Some COVID-19 patients have spoken up about the rather annoying side effect of the viral infection, saying they experienced hair loss or excessive hair shedding after contracting the disease.

Experts say hair loss is normal after a fever or illness. This is also applicable to COVID-19 infection, which can be emotionally, mentally and physically draining for patients.

According to the American Academy of Dermatology Association, hair fall and loss due to COVID-19 are normally noticeable after recovering from the viral disease. Patients have reported seeing their hair falling out in large clumps months after recovery.

"While many people think of this as hair loss, it's actually hair shedding. The medical name for this type of hair shedding is telogen effluvium. It happens when more hairs than normal enter the shedding (telogen) phase of the hair growth lifecycle at the same time. A fever or illness can force more hairs into the shedding phase," the organization explained.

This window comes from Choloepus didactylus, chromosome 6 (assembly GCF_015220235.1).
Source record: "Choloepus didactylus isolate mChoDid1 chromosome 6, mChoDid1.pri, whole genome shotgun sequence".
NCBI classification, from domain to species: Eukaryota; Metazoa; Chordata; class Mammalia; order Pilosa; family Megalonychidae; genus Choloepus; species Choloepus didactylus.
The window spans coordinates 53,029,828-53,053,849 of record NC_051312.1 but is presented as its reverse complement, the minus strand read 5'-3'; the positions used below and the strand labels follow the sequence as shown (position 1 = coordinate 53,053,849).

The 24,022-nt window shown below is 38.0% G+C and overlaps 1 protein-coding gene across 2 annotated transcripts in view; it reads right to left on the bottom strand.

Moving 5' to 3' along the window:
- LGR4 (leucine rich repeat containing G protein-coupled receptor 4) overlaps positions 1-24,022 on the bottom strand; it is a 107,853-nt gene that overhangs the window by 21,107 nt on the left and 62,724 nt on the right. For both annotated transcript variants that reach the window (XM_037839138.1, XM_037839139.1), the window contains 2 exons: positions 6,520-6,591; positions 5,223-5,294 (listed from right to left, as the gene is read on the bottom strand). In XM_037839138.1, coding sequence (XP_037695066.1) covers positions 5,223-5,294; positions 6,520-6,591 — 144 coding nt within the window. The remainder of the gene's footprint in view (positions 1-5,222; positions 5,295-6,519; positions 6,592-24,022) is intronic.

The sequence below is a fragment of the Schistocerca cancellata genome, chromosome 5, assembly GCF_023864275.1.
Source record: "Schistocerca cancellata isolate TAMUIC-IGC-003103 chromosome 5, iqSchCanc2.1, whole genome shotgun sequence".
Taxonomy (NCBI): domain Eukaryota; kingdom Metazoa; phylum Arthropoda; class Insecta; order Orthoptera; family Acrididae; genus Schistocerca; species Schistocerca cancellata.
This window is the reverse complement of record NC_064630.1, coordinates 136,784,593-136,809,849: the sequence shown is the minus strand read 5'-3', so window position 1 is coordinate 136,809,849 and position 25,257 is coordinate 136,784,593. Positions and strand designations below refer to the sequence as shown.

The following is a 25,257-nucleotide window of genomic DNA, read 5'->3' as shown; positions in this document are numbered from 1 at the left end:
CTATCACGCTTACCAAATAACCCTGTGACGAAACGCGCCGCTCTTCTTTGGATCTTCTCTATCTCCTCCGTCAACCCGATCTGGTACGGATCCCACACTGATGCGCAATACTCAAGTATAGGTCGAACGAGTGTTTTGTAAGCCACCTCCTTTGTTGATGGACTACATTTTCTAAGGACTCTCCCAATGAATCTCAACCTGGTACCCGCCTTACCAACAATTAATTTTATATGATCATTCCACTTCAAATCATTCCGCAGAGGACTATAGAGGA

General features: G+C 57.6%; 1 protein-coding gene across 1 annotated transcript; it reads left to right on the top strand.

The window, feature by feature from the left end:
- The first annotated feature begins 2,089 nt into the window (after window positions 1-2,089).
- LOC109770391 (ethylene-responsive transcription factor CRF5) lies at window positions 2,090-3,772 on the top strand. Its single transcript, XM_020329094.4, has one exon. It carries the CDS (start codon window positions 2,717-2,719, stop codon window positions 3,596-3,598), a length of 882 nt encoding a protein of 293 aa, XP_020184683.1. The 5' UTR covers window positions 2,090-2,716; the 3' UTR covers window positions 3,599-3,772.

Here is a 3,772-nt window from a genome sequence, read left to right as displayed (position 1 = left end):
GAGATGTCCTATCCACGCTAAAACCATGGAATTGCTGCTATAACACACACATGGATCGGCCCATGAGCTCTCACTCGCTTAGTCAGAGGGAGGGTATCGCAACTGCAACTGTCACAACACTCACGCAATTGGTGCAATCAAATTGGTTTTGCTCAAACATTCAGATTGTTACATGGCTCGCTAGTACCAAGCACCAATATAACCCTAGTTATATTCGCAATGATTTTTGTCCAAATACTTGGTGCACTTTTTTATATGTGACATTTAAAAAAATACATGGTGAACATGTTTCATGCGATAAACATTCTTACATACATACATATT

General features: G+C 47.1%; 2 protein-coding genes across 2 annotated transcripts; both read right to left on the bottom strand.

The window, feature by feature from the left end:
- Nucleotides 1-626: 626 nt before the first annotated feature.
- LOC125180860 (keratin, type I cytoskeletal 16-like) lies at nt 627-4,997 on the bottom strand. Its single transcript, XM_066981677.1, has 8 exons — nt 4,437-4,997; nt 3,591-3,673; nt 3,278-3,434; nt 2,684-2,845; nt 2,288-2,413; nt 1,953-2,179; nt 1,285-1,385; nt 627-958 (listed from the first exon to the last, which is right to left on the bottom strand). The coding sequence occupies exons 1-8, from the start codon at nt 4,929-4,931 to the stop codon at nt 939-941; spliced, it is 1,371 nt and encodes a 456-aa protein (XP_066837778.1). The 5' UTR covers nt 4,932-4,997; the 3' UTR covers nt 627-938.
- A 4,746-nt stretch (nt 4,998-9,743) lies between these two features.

Dermatologist Shilpi Khetarpal, M.D., echoed the same sentiment on how COVID-19 can affect hair. The expert told Cleveland Clinic that this hair shedding is a product of a stress event.

"At any given time, about 90% of our hair is growing, about 5% is resting and 5% is shedding. But when you have a major stress event, illness, or shock, up to 50% of hairs can be pushed into the shedding phase," Khetarpal said.

Experts assured that hair loss should not be a cause for concern since it's just temporary. But they also admitted that the condition could last six to nine months. After this, people will no longer experience drastic hair fall or shedding.

Kimberly Salkey, another dermatologist, told VERIFY that the hormonal, physiological and emotional changes that transpire during the bout with COVID-19 could be responsible for the temporary hair loss.

"From that point, it can take as much as a year for the hair to get back to where it was before the whole problem began, but it doesn't cause any permanent hair loss. It does not cause you to lose all your hair," Salkey added.

Cleveland Clinic said the best way to deal with the excessive hair shedding due to COVID-19 infection is by exercising, eating a well-balanced diet, staying hydrated and managing stress.